|Name: _________________________||Period: ___________________|
This test consists of 5 short answer questions, 10 short essay questions, and 1 (of 3) essay topics.
Short Answer Questions
1. When does Act 2 take place?
2. If Sir Robert meets Mrs. Cheveley's demands, what will she give him with the prettiest thanks?
3. In Act 1, Part 2, who says, "I like tedious, practical subjects. What I don't like are tedious, practical people"?
4. What is Lady Chiltern's first name?
5. In Act 2, Part 1, what event does Goring tell Sir Robert he'll be attending that evening?
Short Essay Questions
1. Why isn't Mabel interested in men who have a future?
2. Why doesn't Goring think women are meant to judge?
3. What is Goring frustrated about as Act 4 opens?
4. How does Lady Chiltern feel when she first learns that Sir Robert sold a cabinet secret?
5. Why does Sir Robert think someone has been listening in on his conversation with Goring while he's at Goring's house?
6. How does Goring finally get Mrs. Cheveley to give him Sir Robert's letter?
7. Why does Caversham think he should be the one to choose a wife for Goring?
8. In Act 2, Part 2, what error does Sir Robert say all women make?
9. Why does Sir Robert say it was so important to him to achieve success when he was young?
10. What conclusion did Sir Robert jump to when he found Mrs. Cheveley at Goring's house?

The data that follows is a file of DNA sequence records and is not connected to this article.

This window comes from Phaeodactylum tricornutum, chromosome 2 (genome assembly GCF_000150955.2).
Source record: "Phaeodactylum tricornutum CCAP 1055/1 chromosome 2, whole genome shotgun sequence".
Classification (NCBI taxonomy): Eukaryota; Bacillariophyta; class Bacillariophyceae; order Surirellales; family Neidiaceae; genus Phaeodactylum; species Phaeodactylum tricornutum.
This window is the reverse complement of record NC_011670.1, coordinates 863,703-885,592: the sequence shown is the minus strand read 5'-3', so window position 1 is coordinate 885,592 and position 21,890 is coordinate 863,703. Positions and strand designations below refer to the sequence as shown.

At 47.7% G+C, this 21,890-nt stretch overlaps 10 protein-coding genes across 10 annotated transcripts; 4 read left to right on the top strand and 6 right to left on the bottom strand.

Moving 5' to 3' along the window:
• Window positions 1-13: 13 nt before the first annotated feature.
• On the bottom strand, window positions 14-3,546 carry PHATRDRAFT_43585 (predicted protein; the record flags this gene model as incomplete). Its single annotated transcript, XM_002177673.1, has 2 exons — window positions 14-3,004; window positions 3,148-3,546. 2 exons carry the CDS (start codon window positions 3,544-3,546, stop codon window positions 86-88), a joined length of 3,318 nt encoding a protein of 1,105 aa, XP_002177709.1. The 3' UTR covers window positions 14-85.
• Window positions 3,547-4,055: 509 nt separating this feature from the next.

Essay Topic 1
Wilde is well known for his use of wit for the purpose of political and social commentary. What comments on people, society, and politics does Wilde make in this play through the use of wit? Provide evidence from the play to support your answer.
Essay Topic 2
When Goring finally proposes to Mabel she accepts even though the proposal didn't occur in quite the way she hoped it would. Why do you think Goring's proposal is finally satisfactory with her even though it didn't quite meet her expectations? What does her acceptance of this less than ideal proposal say about her change in attitude toward marriage and all its trappings?
Essay Topic 3
Wilde is a master of using little details that initially seem insignificant to make important points. Name three instances in which he uses small details to make a point. Identify each detail and discuss what Wilde uses the detail to say.
This section contains 1,378 words
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